I don't have any big answers, but a small example might point us in roughly the right direction. Scenario A is that there is a comments section beneath Parliament TV. It obviously looks rather like the thread of pretty much any YouTube clip, and it confirms everyone's suspicion that we, the British public, are idiots.

Scenario B is that Parliament TV is integrated with Facebook, Twitter, Tumblr, etc., as well as bespoke social networking sites. Users can comment on issues raised and share specific segments of the filmed proceedings, or transcripts thereof, and can filter the annotative activity of other users in a variety of ways. There is, for example, a "readers who liked this comment tended to also like these comments" feature, so it's not just a matter of what's popular or not - people with common purposes or ideas can find one another. There are incentives for independent fact-checking to flourish. Where jargon or specialised language appears, it is easy to click through to get definitions and explanations. Those readers who persevere on such a path can even find educative resources in the underlying theory. You may start your day seeing a funny photoshopped pic, proceed to the news story on which it is based, then find yourself enrolling in an online course in economics or environmental science. Openness is a guiding principle throughout. The online architecture has been designed with the frictionless experience of the end user, the citizen, kept firmly in mind.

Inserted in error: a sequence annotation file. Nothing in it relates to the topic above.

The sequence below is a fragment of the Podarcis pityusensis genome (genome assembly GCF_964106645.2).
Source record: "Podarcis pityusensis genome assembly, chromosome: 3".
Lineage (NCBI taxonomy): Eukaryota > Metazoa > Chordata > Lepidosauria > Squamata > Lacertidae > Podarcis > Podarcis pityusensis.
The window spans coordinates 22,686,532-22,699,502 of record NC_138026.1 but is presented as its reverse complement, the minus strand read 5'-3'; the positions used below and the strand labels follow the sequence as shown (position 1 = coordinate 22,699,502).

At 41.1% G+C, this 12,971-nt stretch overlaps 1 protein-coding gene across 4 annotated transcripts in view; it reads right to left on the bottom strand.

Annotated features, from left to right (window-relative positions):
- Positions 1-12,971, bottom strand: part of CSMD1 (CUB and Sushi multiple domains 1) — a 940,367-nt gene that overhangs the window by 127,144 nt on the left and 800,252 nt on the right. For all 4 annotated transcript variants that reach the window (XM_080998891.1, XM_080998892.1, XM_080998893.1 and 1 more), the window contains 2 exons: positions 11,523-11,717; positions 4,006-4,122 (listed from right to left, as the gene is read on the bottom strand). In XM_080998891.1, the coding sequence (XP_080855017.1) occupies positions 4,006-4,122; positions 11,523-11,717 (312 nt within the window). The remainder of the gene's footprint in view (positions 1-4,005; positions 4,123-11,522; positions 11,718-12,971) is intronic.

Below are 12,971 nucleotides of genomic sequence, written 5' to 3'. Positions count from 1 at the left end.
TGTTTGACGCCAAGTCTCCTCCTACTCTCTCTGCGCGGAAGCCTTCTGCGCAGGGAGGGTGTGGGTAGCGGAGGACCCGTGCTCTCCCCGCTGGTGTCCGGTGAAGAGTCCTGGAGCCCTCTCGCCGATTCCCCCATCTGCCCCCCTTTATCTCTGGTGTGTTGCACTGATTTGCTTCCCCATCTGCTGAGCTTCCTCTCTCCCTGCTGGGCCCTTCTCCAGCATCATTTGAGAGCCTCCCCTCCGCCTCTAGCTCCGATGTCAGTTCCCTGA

But at the same time, we learn what the culture of parliament is like. What is it like to be an MP or a civil servant? What restrictions do they feel upon their speech and action? What is it they think the public don't understand about their position? What is it they feel they are blamed for that is beyond their control? How do even those who are in government feel their ability to govern as they would like, to make the decisions they really want to make, is restricted by their party, by the markets, by the economy, by specific commercial interests, by existing statutes and case law, by the media, by the European and international context? It may sound paradoxical, but e-democracy isn't just about increasing and improving the participation of the public in governing. It's also about increasing and improving the participation of the governors in governing.

To summarise slightly reductively: online participation needs to be frictionless, fun, and educative. It needs to imaginatively exploit cutting edge technologies, not just transfer pre-digital practices online.

What have the more far-thinking and imaginative theorists of e-democracy proposed? Has the Public Administration Select Committee interviewed anyone who fits that description?